Wind energy is truly a fascinating form of clean energy. It is simple in design, and requires very little maintenance. Once installed, wind turbines produce energy completely on their own. While not all areas can hold wind farms, there are still plenty of prairies, deserts, and mountains across the world that can be utilized. Besides that, the only other drawback is not all areas can host wind farms due to space constraints. Despite these drawbacks, wind energy is still a great source of clean energy that powers thousands of homes across the United States.





5 thoughts on “Capturing the Power of the Wind

  1. I think wind energy seems like one of the better and more feasible renewable energy sources. While it might not be usable everywhere, since you need a lot of room for windfarms, definitely places such as the midwest can utilize this source of energy. I’ve heard of a lot of small problems cropping up, like frequent maintenance which makes the cost not so great and weirdly even birds flying into them as being problematic. But with a little more development, this sounds like a great idea.

  2. Wind technology has begun to develop even further with new designs. I know for a fact honeywell is testing a circular design. Instead of having the blades turn a point in the center, the blades are the generator themselves. Imagine a circle going around the blades. The tips of the blades then produce the electricity instead of being hooked to a generator. Without fully explaining how a generator works it is extremely difficult to describe. So you can get a basic idea of what it looks like here is a link (i just quick googled it for a picture)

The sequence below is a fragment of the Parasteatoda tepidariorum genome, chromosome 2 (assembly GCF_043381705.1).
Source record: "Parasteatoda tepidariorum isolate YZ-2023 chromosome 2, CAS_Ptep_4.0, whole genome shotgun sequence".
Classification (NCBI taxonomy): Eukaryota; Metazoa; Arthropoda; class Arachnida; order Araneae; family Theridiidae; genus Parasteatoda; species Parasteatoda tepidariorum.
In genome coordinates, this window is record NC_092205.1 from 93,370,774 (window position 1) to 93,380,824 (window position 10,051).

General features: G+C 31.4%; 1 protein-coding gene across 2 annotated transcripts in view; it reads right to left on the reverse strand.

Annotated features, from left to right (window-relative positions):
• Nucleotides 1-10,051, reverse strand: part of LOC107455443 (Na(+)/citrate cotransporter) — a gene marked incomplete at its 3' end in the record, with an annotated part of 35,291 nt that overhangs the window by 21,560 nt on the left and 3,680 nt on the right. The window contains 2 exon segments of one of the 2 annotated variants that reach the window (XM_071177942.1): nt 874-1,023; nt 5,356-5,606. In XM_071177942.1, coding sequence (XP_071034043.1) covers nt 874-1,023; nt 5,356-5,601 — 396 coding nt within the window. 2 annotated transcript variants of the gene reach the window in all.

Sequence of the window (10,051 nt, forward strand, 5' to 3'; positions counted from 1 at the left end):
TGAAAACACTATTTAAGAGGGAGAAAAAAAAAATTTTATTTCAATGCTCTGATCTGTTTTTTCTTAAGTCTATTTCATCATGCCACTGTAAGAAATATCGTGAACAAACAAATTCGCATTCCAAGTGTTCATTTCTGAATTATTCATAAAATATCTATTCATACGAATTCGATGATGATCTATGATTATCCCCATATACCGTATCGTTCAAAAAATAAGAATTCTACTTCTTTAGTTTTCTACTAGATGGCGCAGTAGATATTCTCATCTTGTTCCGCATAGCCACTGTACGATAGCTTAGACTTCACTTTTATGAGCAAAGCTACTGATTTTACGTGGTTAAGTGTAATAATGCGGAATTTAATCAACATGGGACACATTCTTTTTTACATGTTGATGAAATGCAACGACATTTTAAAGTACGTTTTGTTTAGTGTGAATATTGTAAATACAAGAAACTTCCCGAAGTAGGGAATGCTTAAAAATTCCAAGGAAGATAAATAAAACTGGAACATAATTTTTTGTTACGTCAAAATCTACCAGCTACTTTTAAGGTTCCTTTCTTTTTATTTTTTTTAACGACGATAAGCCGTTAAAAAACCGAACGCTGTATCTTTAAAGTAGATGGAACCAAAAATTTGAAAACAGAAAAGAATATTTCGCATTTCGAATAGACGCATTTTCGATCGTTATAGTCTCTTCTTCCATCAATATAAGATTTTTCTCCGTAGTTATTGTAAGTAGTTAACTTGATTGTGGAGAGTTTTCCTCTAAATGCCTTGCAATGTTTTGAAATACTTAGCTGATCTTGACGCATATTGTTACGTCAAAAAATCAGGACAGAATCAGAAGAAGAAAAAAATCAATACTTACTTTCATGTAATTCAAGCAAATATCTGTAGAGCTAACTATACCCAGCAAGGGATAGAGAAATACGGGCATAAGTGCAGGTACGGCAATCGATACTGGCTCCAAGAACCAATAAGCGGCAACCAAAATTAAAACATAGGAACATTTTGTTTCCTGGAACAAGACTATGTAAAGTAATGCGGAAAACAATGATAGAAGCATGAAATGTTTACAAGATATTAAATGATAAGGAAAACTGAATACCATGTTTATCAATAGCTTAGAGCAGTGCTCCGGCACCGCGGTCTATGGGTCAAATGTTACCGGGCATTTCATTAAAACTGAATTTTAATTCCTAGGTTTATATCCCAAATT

3. The way these wind farms look reminds me of something from Dr. Suesse, or however you spell his name haha. I like the concept of wind energy, literally no emissons and its obviously very renewable. However, they arn’t practice for for every location, like you said. Also I feel like a wind farm the size of Manhattan should be able to power more than 250,000 homes, not sure why but it makes me wonder if there are ways to make these even more efficent?

  4. I keep forgetting from time to time how large these windmills are. You seem them from a distance and can’t judge them until a propeller part goes by you on the highway. Then once you grasp the size it’s still surprising to see that the wind is strong enough to turn it. It sounds like wind energy is a great prospect, although I heard there was a good amount of maintenance with the technology, especially in winter with ice and anything else that can throw off the balance.

  5. I really like the idea of wind farms. They are completely clean and produce a lot of energy, I never realized how much until I read this. I feel like there is still plenty of space to put wind farms, especially in the Midwest, and that they could be utilized more often. From reading this, I can’t really see all that many reasons not to use them more often, especially when I compare them to the alternate energy sources that I have blogged about.